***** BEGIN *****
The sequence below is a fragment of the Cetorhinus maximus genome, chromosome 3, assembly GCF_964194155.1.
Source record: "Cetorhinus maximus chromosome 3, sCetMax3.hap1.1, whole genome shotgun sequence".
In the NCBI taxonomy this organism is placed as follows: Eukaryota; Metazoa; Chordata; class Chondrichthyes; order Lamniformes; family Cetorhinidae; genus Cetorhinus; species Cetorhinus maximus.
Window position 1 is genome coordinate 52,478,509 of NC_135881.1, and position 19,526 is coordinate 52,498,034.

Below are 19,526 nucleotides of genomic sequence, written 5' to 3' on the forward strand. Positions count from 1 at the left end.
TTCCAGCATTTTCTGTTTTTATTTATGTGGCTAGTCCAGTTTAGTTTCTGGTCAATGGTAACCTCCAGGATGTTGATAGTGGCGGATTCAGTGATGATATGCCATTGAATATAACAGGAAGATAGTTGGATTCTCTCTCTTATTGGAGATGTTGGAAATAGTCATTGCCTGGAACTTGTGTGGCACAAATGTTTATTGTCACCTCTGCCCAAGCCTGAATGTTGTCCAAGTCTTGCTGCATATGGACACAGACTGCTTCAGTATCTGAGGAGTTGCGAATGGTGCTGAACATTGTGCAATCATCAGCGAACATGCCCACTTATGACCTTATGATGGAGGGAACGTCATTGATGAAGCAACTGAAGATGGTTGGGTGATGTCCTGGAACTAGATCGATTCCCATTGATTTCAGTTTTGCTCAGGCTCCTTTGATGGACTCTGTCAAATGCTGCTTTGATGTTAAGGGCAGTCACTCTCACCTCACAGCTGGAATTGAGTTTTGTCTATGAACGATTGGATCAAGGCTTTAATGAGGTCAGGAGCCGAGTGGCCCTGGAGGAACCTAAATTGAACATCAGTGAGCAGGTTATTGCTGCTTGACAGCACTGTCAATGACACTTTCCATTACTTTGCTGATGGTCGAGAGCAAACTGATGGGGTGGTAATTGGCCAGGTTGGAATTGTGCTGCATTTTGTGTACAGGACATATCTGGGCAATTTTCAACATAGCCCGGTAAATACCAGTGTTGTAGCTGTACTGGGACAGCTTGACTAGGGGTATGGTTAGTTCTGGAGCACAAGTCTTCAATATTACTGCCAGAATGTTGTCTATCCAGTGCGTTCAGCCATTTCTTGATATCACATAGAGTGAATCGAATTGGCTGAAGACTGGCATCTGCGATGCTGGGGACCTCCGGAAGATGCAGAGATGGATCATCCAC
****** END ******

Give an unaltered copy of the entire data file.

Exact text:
The sequence below is a fragment of the Cetorhinus maximus genome, chromosome 3, assembly GCF_964194155.1.
Source record: "Cetorhinus maximus chromosome 3, sCetMax3.hap1.1, whole genome shotgun sequence".
In the NCBI taxonomy this organism is placed as follows: Eukaryota; Metazoa; Chordata; class Chondrichthyes; order Lamniformes; family Cetorhinidae; genus Cetorhinus; species Cetorhinus maximus.
Window position 1 is genome coordinate 52,478,509 of NC_135881.1, and position 19,526 is coordinate 52,498,034.

Below are 19,526 nucleotides of genomic sequence, written 5' to 3' on the forward strand. Positions count from 1 at the left end.
TTCCAGCATTTTCTGTTTTTATTTATGTGGCTAGTCCAGTTTAGTTTCTGGTCAATGGTAACCTCCAGGATGTTGATAGTGGCGGATTCAGTGATGATATGCCATTGAATATAACAGGAAGATAGTTGGATTCTCTCTCTTATTGGAGATGTTGGAAATAGTCATTGCCTGGAACTTGTGTGGCACAAATGTTTATTGTCACCTCTGCCCAAGCCTGAATGTTGTCCAAGTCTTGCTGCATATGGACACAGACTGCTTCAGTATCTGAGGAGTTGCGAATGGTGCTGAACATTGTGCAATCATCAGCGAACATGCCCACTTATGACCTTATGATGGAGGGAACGTCATTGATGAAGCAACTGAAGATGGTTGGGTGATGTCCTGGAACTAGATCGATTCCCATTGATTTCAGTTTTGCTCAGGCTCCTTTGATGGACTCTGTCAAATGCTGCTTTGATGTTAAGGGCAGTCACTCTCACCTCACAGCTGGAATTGAGTTTTGTCTATGAACGATTGGATCAAGGCTTTAATGAGGTCAGGAGCCGAGTGGCCCTGGAGGAACCTAAATTGAACATCAGTGAGCAGGTTATTGCTGCTTGACAGCACTGTCAATGACACTTTCCATTACTTTGCTGATGGTCGAGAGCAAACTGATGGGGTGGTAATTGGCCAGGTTGGAATTGTGCTGCATTTTGTGTACAGGACATATCTGGGCAATTTTCAACATAGCCCGGTAAATACCAGTGTTGTAGCTGTACTGGGACAGCTTGACTAGGGGTATGGTTAGTTCTGGAGCACAAGTCTTCAATATTACTGCCAGAATGTTGTCTATCCAGTGCGTTCAGCCATTTCTTGATATCACATAGAGTGAATCGAATTGGCTGAAGACTGGCATCTGCGATGCTGGGGACCTCCGGAAGATGCAGAGATGGATCATCCAC